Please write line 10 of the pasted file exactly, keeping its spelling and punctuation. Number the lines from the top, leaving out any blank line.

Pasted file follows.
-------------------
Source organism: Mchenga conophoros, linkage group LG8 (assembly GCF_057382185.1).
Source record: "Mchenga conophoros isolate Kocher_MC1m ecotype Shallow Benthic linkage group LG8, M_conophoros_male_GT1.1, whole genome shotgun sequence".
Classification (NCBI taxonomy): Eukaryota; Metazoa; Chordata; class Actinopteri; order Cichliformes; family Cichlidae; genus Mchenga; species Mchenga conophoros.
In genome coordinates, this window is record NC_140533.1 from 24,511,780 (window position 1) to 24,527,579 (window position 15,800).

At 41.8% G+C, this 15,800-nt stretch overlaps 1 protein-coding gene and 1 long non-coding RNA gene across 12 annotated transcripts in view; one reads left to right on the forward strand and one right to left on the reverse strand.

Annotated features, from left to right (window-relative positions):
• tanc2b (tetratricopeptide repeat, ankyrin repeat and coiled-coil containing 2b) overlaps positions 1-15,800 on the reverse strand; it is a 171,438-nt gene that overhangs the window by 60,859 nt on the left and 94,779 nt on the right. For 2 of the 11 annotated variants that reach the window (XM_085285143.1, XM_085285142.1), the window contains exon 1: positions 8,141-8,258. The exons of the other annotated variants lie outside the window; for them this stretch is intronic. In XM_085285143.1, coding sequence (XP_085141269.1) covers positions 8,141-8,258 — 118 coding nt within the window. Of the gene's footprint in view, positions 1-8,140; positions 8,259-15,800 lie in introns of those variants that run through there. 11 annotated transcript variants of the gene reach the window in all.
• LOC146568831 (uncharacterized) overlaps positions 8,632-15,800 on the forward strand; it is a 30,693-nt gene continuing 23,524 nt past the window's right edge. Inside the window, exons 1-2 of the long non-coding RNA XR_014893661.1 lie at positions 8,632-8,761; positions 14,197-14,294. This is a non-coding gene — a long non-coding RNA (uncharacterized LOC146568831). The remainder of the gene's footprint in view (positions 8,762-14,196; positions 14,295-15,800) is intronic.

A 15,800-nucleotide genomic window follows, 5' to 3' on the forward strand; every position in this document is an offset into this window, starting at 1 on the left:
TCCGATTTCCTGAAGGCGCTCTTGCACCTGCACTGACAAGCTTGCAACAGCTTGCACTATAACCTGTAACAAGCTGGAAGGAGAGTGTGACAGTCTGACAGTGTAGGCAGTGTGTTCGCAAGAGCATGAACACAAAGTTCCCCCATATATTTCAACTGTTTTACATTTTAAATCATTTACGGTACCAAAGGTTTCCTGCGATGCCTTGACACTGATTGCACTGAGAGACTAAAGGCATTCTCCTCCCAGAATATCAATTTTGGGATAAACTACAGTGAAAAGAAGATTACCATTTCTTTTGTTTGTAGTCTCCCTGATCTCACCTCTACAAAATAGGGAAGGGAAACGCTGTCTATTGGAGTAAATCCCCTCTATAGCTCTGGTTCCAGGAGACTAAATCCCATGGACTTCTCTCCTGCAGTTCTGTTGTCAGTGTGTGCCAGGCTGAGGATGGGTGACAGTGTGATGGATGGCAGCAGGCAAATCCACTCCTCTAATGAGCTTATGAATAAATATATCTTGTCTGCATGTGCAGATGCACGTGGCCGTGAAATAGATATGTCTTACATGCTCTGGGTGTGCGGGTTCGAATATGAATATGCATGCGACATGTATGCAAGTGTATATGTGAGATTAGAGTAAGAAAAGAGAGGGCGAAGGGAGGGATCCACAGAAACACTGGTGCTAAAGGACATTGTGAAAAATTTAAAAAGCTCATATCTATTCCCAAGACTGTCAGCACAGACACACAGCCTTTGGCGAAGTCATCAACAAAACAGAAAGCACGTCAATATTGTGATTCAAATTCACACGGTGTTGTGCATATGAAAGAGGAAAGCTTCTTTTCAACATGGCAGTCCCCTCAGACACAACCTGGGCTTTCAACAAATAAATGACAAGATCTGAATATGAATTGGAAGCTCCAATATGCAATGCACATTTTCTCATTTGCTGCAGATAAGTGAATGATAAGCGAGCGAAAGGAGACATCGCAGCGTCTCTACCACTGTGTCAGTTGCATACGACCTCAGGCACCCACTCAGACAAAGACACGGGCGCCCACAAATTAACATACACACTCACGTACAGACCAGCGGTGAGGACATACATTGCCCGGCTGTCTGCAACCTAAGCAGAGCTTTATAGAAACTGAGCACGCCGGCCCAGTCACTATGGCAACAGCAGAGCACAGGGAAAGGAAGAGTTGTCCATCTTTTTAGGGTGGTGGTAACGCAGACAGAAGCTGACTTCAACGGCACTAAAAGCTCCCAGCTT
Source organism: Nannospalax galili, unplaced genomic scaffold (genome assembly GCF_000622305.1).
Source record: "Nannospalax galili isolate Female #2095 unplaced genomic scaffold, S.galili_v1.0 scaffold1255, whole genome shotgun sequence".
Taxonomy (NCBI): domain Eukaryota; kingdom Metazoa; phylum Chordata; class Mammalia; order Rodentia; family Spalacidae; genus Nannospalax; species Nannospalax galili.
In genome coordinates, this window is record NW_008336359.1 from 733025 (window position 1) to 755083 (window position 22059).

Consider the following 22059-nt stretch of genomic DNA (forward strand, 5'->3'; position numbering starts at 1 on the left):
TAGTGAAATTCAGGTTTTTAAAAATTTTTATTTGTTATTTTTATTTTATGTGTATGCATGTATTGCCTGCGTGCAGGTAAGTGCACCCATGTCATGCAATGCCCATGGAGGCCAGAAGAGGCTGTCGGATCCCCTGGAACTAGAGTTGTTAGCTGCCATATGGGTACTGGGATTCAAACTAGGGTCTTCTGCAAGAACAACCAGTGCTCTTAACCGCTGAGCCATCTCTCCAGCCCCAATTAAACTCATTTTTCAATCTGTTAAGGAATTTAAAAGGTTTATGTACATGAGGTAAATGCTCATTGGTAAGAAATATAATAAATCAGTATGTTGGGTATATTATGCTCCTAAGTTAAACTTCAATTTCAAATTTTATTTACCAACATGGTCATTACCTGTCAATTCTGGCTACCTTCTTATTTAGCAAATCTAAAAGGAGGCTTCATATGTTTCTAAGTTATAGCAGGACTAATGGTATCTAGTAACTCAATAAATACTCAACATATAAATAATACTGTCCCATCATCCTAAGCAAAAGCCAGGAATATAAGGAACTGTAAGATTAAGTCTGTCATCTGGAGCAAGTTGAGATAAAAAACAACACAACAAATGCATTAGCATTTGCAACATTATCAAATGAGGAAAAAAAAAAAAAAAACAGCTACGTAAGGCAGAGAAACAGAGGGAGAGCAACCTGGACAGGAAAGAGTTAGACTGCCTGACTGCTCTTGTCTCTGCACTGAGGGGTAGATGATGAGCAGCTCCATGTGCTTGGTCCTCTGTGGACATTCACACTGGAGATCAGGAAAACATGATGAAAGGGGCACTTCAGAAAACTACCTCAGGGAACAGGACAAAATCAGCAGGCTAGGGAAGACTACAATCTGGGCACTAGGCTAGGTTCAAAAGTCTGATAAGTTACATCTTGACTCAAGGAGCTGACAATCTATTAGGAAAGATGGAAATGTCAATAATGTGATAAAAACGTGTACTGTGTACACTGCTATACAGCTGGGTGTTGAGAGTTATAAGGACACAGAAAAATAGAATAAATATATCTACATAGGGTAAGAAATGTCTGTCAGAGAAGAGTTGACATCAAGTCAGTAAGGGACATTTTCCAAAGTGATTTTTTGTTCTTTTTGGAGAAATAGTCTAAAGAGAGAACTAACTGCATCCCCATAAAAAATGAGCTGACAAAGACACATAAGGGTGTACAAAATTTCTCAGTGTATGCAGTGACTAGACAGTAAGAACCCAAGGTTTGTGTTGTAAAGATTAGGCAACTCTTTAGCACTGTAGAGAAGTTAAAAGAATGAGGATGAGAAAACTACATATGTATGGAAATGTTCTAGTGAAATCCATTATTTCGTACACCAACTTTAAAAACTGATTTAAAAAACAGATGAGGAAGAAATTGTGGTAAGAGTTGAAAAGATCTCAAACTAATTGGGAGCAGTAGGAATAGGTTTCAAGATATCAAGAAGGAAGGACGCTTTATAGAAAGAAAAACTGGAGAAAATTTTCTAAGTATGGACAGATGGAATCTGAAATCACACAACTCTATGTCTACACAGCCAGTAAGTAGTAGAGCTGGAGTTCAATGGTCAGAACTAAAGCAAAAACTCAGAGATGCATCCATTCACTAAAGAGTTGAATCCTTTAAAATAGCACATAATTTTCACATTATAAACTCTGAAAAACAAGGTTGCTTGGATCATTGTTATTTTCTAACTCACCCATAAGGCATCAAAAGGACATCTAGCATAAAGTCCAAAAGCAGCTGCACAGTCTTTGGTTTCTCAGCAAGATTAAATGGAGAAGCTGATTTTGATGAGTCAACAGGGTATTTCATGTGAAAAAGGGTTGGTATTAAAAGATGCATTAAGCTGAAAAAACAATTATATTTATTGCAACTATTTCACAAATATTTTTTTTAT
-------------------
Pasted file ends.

TCCGATTTCCTGAAGGCGCTCTTGCACCTGCACTGACAAGCTTGCAACAGCTTGCACTATAACCTGTAACAAGCTGGAAGGAGAGTGTGACAGTCTGACAGTGTAGGCAGTGTGTTCGCAAGAGCATGAACACAAAGTTCCCCCATATATTTCAACTGTTTTACATTTTAAATCATTTACGGTACCAAAGGTTTCCTGCGATGCCTTGACACTGATTGCACTGAGAGACTAAAGGCATTCTCCTCCCAGAATATCAATTTTGGGATAAACTACAGTGAAAAGAAGATTACCATTTCTTTTGTTTGTAGTCTCCCTGATCTCACCTCTACAAAATAGGGAAGGGAAACGCTGTCTATTGGAGTAAATCCCCTCTATAGCTCTGGTTCCAGGAGACTAAATCCCATGGACTTCTCTCCTGCAGTTCTGTTGTCAGTGTGTGCCAGGCTGAGGATGGGTGACAGTGTGATGGATGGCAGCAGGCAAATCCACTCCTCTAATGAGCTTATGAATAAATATATCTTGTCTGCATGTGCAGATGCACGTGGCCGTGAAATAGATATGTCTTACATGCTCTGGGTGTGCGGGTTCGAATATGAATATGCATGCGACATGTATGCAAGTGTATATGTGAGATTAGAGTAAGAAAAGAGAGGGCGAAGGGAGGGATCCACAGAAACACTGGTGCTAAAGGACATTGTGAAAAATTTAAAAAGCTCATATCTATTCCCAAGACTGTCAGCACAGACACACAGCCTTTGGCGAAGTCATCAACAAAACAGAAAGCACGTCAATATTGTGATTCAAATTCACACGGTGTTGTGCATATGAAAGAGGAAAGCTTCTTTTCAACATGGCAGTCCCCTCAGACACAACCTGGGCTTTCAACAAATAAATGACAAGATCTGAATATGAATTGGAAGCTCCAATATGCAATGCACATTTTCTCATTTGCTGCAGATAAGTGAATGATAAGCGAGCGAAAGGAGACATCGCAGCGTCTCTACCACTGTGTCAGTTGCATACGACCTCAGGCACCCACTCAGACAAAGACACGGGCGCCCACAAATTAACATACACACTCACGTACAGACCAGCGGTGAGGACATACATTGCCCGGCTGTCTGCAACCTAAGCAGAGCTTTATAGAAACTGAGCACGCCGGCCCAGTCACTATGGCAACAGCAGAGCACAGGGAAAGGAAGAGTTGTCCATCTTTTTAGGGTGGTGGTAACGCAGACAGAAGCTGACTTCAACGGCACTAAAAGCTCCCAGCTT